Thirty attorneys general joined forces with the Department of Justice (DOJ) on Thursday in a civil suit to break up entertainment company Live Nation and its wholly-owned subsidiary company Ticketmaster.

The suit, filed in the US District Court for the Southern District of New York, claims the company committed antitrust violations with its alleged self-reinforcing business model. They claim Live Nation is using its market dominance to obtain noncompetitive long-term exclusive contracts. In a press statement, the DOJ accused the company of illegally achieving a monopoly.

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As Valuetainment previously reported, DOJ sources spoke anonymously with The Wall Street Journal in April to tip them off about the suit, as well as antitrust actions against Ticketmaster.

In 2010, the DOJ opted not to challenge a controversial merger between Ticketmaster and Live Nation in exchange for certain concessions by the company. When the approval was granted, critics of the merger argued that Live Nation, which owned or ran 135 concert venues around the world at the time, would pressure those venues into exclusivity deals with its new ticketing division, preventing other sellers from offering better deals.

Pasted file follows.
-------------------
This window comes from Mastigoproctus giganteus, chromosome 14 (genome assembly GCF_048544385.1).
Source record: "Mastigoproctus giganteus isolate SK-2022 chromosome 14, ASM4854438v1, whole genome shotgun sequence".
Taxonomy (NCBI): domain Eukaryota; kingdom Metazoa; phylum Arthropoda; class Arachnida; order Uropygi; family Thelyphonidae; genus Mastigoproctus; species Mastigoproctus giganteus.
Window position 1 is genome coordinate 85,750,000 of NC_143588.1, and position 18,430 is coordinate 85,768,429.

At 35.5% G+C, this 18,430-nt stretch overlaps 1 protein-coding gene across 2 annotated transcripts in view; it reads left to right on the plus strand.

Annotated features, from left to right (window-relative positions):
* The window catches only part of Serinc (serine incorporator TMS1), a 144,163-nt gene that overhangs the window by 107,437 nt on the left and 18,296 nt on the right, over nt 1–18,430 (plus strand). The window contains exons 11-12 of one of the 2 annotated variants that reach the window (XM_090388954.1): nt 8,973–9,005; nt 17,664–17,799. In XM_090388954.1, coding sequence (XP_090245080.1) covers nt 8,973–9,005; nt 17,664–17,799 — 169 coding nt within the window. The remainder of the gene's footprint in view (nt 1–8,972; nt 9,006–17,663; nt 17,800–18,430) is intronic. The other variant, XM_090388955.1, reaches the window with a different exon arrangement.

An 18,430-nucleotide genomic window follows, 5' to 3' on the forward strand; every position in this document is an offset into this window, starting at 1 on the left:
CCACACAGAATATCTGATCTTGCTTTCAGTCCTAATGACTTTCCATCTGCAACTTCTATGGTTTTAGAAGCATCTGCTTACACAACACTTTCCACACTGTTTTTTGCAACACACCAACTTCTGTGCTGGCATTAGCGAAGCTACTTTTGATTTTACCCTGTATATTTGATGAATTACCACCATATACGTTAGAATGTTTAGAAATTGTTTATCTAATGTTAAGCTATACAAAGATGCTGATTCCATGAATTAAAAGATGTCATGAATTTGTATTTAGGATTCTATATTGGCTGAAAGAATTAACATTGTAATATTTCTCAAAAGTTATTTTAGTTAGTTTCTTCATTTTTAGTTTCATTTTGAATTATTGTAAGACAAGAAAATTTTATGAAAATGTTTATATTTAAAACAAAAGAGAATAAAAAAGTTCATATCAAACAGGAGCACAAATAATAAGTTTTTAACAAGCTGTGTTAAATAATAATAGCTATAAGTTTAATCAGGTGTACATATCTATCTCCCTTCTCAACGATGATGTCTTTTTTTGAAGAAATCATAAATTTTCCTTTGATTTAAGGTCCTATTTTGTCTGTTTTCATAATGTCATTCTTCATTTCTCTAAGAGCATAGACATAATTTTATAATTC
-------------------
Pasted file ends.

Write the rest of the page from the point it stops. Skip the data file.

A legal order from the DOJ at the time of the merger placed a 10-year ban on this practice, but this has reportedly not stopped Live Nation from engaging in other forms of anti-competitive behavior, ranging from exorbitant ticket fees to substandard customer service.

The DOJ investigation into Ticketmaster and Live Nation began in earnest in late 2022 when the ticketing service crashed during a presale for pop singer Taylor Swift’s “Eras Tour.” Once access to the sale was restored for hundreds of thousands of fans around the world, Ticketmaster continued to face complaints for massively inflating the cost of tickets to Swift’s shows.

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